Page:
The most important thing (or second-most important thing) in a story is plot. Basically, you don't have a story if you don't have a plot. Plot is particularly important in speculative fiction because readers expect a plot. There are many definitions of plot, such as: the sequence of events and happenings that make up a story. I prefer to think of it as the actions the character(s) take to solve the story problem(s) and the resulting resolution.
A literary professional told me recently the number one "plot" they see in queries is the wandering protagonist. She said this is not, in fact, a plot and they never request these manuscripts. It's worth repeating: someone wandering around is not a plot. On the other hand, someone seeking something for some specified purpose is a plot. A quest, then, may resemble someone wandering around, but it is a very different animal.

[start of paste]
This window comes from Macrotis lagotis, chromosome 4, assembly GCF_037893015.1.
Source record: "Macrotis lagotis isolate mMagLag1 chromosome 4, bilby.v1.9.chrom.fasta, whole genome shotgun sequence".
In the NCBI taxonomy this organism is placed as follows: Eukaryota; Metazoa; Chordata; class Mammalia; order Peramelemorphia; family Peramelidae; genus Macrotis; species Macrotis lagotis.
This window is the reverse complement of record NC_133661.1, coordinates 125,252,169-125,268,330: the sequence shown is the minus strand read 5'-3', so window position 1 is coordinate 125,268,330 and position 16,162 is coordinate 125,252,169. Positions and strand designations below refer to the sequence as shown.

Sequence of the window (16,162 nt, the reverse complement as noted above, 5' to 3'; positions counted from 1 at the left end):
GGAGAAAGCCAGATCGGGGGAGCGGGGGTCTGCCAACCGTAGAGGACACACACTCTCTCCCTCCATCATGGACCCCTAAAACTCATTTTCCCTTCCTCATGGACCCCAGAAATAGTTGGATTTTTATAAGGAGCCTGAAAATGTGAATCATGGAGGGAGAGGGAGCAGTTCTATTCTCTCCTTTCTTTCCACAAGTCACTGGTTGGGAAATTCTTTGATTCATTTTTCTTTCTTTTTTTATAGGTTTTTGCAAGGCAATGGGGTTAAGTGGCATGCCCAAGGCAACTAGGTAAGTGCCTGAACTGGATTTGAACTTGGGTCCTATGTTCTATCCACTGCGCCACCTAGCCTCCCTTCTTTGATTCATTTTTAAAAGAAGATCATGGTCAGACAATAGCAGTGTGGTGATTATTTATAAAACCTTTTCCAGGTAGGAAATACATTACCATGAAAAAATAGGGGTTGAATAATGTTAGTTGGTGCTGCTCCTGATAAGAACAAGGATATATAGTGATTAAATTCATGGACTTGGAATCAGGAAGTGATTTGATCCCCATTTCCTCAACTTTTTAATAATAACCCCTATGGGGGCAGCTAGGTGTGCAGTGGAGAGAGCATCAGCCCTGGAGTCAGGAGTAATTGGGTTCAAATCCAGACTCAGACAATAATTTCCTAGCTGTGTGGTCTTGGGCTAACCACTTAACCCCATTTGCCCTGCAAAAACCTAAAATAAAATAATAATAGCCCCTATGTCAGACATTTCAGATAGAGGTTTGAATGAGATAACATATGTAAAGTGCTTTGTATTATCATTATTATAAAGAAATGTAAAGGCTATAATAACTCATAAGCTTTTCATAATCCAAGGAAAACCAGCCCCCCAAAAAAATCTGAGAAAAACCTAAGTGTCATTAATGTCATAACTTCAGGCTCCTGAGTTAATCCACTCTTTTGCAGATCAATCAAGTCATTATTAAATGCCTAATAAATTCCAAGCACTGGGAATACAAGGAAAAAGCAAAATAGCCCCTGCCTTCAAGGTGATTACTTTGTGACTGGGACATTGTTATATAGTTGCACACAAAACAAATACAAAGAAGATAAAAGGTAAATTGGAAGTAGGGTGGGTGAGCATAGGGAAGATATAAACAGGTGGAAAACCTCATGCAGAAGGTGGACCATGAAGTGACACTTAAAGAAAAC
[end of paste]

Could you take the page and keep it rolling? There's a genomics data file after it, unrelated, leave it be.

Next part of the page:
Some people say there are only a few basic plots, such as
- the quest
- overcoming a monster
- rags to riches
- voyage and return
I don't care what you call it or how you classify it, just show us your plot.
Next week I hope to start updating you on our next Electric Spec issue, the notable November 2016 issue.